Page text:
What’s standing in the way of improving men’s health? Men, according to studies.

“One of the biggest obstacles to improving the health of men is men themselves. They don’t make their health a priority,” states AAFP President Rick Kellerman, MD, in an AAFP news release and reported on WebMD.

The WebMD article by Miranda Hitti examines a Harris Interactive survey conducted for the AAFP on 1,100 men. The findings?


The survey included a list of possible reasons [reluctance to visit the doctor]; the men could select more than one reason. Here are their responses:

  • I only go to the doctor if I am extremely sick: 36%
  • I am healthy, I have no reason to go to a doctor: 23%
  • I prefer to treat myself naturally: 12%
  • I don’t have time to go to the doctor: 12%
  • I don’t have health insurance: 11%
  • I don’t like doctors: 8%
  • I am afraid of finding out that something is wrong with me: 7%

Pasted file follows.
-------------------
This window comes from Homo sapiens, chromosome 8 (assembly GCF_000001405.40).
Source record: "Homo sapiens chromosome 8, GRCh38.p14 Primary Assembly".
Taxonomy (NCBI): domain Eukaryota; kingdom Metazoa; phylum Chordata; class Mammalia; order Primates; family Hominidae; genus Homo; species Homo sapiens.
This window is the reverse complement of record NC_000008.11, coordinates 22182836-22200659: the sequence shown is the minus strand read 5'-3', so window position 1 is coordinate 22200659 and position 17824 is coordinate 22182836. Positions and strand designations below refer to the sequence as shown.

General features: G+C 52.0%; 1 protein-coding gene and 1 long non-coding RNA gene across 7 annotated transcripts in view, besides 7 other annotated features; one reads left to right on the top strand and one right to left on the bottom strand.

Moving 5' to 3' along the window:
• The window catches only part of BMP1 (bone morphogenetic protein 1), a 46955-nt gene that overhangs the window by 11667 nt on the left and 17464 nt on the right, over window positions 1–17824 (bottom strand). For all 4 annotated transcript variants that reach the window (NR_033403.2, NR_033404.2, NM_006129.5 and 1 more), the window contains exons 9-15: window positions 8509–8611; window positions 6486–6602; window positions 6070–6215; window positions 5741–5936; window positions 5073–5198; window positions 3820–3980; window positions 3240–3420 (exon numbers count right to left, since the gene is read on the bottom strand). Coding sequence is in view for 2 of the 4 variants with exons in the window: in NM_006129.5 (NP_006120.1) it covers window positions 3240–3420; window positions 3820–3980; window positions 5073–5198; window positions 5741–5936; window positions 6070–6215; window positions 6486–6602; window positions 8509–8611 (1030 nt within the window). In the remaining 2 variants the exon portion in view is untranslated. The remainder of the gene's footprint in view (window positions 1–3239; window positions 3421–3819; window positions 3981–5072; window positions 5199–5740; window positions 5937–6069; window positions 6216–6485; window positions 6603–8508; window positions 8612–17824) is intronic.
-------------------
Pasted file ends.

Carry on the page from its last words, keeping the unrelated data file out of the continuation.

We highlight this topic in our September feature “Get Thee to a Doctor.” In an effort to raise awareness among middle-aged men about the importance of preventive medical testing, the Agency for Healthcare Research and Quality (AHRQ) joined with the Ad Council to launch a series of public service advertisements in conjunction with Men’s Health Week (June 13-19) and Father’s Day (June 20) this summer. The sardonic ads were an extension of a Men’s Preventive Health campaign, first launched in 2008, and they were designed to encourage men over 40 to learn which preventive screening tests they need to get and when they need to get them.

So is there a solution? Possibly.


Physicians can influence – at least to some extent – their male patients’ behavior, according to those with whom Repertoire spoke. But, as the data indicates, some of the issues are larger than they are.

“If men come to the doctor for a self-limited medical condition, such as an upper respiratory infection, then preventative measures should be discussed and incorporated into the visit where possible, and the importance stressed and arrangements made for a follow-up,” says Ralston. “For those who don’t go to the doctor, practice newsletters and public health activities in the community can increase awareness of the need for preventative services. Some employers are beginning to give incentives for wellness, which can reward those getting a preventative exam.”

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